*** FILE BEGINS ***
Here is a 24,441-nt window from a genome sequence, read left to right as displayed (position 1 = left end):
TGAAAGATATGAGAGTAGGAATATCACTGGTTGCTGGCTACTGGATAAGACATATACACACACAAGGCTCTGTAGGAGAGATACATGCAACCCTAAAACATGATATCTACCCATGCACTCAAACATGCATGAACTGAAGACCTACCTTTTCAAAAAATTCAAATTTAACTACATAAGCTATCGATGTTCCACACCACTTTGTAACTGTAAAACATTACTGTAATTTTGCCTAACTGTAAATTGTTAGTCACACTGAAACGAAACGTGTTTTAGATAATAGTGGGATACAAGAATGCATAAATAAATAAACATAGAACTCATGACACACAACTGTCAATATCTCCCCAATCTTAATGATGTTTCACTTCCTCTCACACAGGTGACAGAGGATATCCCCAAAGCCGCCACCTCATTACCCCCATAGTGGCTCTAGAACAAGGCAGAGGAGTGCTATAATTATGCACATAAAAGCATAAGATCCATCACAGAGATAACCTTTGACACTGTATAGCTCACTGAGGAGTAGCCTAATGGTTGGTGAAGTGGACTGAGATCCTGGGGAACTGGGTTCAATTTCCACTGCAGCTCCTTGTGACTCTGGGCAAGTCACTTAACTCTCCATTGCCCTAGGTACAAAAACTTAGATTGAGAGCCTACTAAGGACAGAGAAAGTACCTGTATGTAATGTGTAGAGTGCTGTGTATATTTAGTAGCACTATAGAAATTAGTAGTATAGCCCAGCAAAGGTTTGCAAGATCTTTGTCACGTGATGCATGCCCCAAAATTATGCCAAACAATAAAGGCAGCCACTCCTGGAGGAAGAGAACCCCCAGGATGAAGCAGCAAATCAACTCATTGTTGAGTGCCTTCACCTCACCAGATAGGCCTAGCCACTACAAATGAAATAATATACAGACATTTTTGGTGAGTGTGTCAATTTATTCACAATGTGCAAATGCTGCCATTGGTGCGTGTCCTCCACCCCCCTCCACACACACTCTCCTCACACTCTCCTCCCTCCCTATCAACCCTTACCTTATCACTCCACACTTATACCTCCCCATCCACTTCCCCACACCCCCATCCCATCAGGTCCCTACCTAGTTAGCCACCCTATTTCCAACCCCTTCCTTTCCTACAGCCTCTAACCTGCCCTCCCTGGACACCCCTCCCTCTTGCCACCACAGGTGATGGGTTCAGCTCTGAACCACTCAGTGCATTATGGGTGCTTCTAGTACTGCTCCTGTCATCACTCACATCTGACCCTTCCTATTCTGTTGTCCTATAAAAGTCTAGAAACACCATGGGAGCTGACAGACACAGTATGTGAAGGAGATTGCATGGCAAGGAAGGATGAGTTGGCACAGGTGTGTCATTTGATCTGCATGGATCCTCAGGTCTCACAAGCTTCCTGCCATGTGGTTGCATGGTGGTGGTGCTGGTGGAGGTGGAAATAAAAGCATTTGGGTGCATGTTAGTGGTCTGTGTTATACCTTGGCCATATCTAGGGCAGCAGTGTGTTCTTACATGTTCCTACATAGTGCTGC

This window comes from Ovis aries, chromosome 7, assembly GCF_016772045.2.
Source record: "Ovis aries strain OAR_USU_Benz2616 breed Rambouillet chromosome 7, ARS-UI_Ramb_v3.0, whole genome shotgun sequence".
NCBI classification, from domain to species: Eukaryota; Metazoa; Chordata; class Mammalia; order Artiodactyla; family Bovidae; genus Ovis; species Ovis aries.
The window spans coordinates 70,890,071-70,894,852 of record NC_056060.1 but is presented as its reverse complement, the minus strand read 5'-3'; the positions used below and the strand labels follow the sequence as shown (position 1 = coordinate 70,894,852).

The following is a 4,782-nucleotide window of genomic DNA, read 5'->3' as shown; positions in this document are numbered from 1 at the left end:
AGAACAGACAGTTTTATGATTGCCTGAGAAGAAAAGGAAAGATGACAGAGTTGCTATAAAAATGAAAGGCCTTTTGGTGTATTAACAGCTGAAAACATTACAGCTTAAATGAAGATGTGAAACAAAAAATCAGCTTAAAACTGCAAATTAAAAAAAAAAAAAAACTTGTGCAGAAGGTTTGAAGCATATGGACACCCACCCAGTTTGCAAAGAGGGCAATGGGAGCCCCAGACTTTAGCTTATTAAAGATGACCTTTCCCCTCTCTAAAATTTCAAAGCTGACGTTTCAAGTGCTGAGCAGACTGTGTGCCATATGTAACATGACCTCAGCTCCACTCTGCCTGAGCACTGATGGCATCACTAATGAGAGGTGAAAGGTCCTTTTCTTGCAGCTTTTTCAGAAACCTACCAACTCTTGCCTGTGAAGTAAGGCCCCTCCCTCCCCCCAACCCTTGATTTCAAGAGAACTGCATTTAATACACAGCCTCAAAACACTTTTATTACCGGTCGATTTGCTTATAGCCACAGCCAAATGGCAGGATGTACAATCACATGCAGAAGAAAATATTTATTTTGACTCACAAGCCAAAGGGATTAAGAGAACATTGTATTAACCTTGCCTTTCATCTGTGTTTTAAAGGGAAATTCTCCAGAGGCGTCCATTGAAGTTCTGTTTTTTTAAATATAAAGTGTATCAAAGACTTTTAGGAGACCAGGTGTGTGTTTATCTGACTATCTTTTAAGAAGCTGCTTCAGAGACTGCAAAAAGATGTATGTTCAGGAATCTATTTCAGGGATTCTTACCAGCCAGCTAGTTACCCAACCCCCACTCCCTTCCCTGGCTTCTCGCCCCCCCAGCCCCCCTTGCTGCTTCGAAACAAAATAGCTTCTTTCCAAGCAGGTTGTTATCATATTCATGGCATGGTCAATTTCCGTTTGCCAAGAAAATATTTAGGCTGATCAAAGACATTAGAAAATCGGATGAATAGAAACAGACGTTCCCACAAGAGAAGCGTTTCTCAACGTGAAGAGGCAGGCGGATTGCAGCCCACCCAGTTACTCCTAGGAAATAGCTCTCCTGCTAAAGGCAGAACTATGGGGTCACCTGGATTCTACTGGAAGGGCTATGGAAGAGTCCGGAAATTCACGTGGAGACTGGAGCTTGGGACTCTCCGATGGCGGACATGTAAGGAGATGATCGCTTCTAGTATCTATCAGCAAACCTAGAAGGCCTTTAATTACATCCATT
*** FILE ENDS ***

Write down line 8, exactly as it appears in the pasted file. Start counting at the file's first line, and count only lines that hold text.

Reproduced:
AGAACAGACAGTTTTATGATTGCCTGAGAAGAAAAGGAAAGATGACAGAGTTGCTATAAAAATGAAAGGCCTTTTGGTGTATTAACAGCTGAAAACATTACAGCTTAAATGAAGATGTGAAACAAAAAATCAGCTTAAAACTGCAAATTAAAAAAAAAAAAAAACTTGTGCAGAAGGTTTGAAGCATATGGACACCCACCCAGTTTGCAAAGAGGGCAATGGGAGCCCCAGACTTTAGCTTATTAAAGATGACCTTTCCCCTCTCTAAAATTTCAAAGCTGACGTTTCAAGTGCTGAGCAGACTGTGTGCCATATGTAACATGACCTCAGCTCCACTCTGCCTGAGCACTGATGGCATCACTAATGAGAGGTGAAAGGTCCTTTTCTTGCAGCTTTTTCAGAAACCTACCAACTCTTGCCTGTGAAGTAAGGCCCCTCCCTCCCCCCAACCCTTGATTTCAAGAGAACTGCATTTAATACACAGCCTCAAAACACTTTTATTACCGGTCGATTTGCTTATAGCCACAGCCAAATGGCAGGATGTACAATCACATGCAGAAGAAAATATTTATTTTGACTCACAAGCCAAAGGGATTAAGAGAACATTGTATTAACCTTGCCTTTCATCTGTGTTTTAAAGGGAAATTCTCCAGAGGCGTCCATTGAAGTTCTGTTTTTTTAAATATAAAGTGTATCAAAGACTTTTAGGAGACCAGGTGTGTGTTTATCTGACTATCTTTTAAGAAGCTGCTTCAGAGACTGCAAAAAGATGTATGTTCAGGAATCTATTTCAGGGATTCTTACCAGCCAGCTAGTTACCCAACCCCCACTCCCTTCCCTGGCTTCTCGCCCCCCCAGCCCCCCTTGCTGCTTCGAAACAAAATAGCTTCTTTCCAAGCAGGTTGTTATCATATTCATGGCATGGTCAATTTCCGTTTGCCAAGAAAATATTTAGGCTGATCAAAGACATTAGAAAATCGGATGAATAGAAACAGACGTTCCCACAAGAGAAGCGTTTCTCAACGTGAAGAGGCAGGCGGATTGCAGCCCACCCAGTTACTCCTAGGAAATAGCTCTCCTGCTAAAGGCAGAACTATGGGGTCACCTGGATTCTACTGGAAGGGCTATGGAAGAGTCCGGAAATTCACGTGGAGACTGGAGCTTGGGACTCTCCGATGGCGGACATGTAAGGAGATGATCGCTTCTAGTATCTATCAGCAAACCTAGAAGGCCTTTAATTACATCCATT